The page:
Penguins, Sea Lions, & Candelabras
19.06.2016 - 21.07.2016 75 °F
Paracas Bay is well known for its abundant wildlife and the town itself is a beach vacation destination during the summer.
We took the opportunity to capitalize on the fact that it's off season, and stayed at a resort hotel overlooking the bay.
They even had a pirate ship bar. It was pretty rough:
The unique ecosystem of the bay is insulated from thrashing ocean waves and currents, which results in shallow warmer waters and stimulates remarkable growth of seaweed and algae.
We took a boat out to the Islas Ballestas to check out the wildlife for ourselves and we were not disappointed!
Composed largely of jagged rock formations, these islands are an important sanctuary for marine fauna like the guanay guano bird, the blue-footed booby, and the tendril.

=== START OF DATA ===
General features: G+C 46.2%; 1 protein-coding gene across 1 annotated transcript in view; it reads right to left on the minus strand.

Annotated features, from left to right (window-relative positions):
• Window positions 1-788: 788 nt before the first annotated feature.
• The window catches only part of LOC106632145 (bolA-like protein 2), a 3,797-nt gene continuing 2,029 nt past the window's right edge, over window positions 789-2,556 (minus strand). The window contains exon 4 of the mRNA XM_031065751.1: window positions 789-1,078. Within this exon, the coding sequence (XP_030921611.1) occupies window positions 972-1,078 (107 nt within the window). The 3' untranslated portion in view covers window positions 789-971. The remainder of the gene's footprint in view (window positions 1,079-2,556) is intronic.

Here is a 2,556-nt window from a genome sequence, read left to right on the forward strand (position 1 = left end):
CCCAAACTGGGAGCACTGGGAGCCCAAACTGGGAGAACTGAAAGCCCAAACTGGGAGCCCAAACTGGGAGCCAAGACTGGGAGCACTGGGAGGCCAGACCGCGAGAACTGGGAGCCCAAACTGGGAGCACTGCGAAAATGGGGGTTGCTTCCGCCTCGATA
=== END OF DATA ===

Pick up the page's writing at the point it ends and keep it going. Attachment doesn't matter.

We also caught a glimpse of Humboldt penguins,
many fur seals and sea lions,
and thousands and thousands of birds.
The Paracas National reserve was established in 1975 to protect the Ballestes Islands from over-cultivation of guano - the richest form of fertilizer in Peru - also known as bird shit.
On the way back we saw the Paracas Candelabra, also called the Candelabra of the Andes. Although the exact age of this prehistoric geoglpyh is unknown, archaeologists have found pottery around the site dating back to around 200 B.C.
The figure is 595 feet tall, large enough to be seen 12 miles at sea. The reason for the Candelabra's creation is unknown, although it is most likely a representation of the trident built as a sign to sailors.
Wishing everybody an amazing 4th of July weekend. We celebrated American Independence in style by eating Alpaca burgers in front of an American flag in Cusco!
We'll be back tomorrow with some Mad Max-like dune buggy adventures!